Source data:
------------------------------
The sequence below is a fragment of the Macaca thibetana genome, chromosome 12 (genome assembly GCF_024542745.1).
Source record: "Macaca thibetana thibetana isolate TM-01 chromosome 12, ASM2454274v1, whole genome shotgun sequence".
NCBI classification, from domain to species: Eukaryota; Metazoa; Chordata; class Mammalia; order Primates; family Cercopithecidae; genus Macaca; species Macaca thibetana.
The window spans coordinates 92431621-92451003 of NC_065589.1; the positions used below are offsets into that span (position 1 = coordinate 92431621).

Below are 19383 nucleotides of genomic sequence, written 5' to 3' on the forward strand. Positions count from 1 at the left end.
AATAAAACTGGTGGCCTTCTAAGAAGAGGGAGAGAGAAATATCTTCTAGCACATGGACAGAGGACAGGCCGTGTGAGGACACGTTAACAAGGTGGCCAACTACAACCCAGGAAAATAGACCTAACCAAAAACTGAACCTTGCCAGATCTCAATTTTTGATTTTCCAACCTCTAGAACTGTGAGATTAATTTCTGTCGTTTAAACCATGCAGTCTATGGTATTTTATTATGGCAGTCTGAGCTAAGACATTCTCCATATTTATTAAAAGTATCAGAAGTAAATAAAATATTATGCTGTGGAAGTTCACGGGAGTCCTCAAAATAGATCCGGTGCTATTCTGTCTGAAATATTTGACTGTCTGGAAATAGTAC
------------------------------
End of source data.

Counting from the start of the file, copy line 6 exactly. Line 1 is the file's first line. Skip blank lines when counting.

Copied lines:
AATAAAACTGGTGGCCTTCTAAGAAGAGGGAGAGAGAAATATCTTCTAGCACATGGACAGAGGACAGGCCGTGTGAGGACACGTTAACAAGGTGGCCAACTACAACCCAGGAAAATAGACCTAACCAAAAACTGAACCTTGCCAGATCTCAATTTTTGATTTTCCAACCTCTAGAACTGTGAGATTAATTTCTGTCGTTTAAACCATGCAGTCTATGGTATTTTATTATGGCAGTCTGAGCTAAGACATTCTCCATATTTATTAAAAGTATCAGAAGTAAATAAAATATTATGCTGTGGAAGTTCACGGGAGTCCTCAAAATAGATCCGGTGCTATTCTGTCTGAAATATTTGACTGTCTGGAAATAGTAC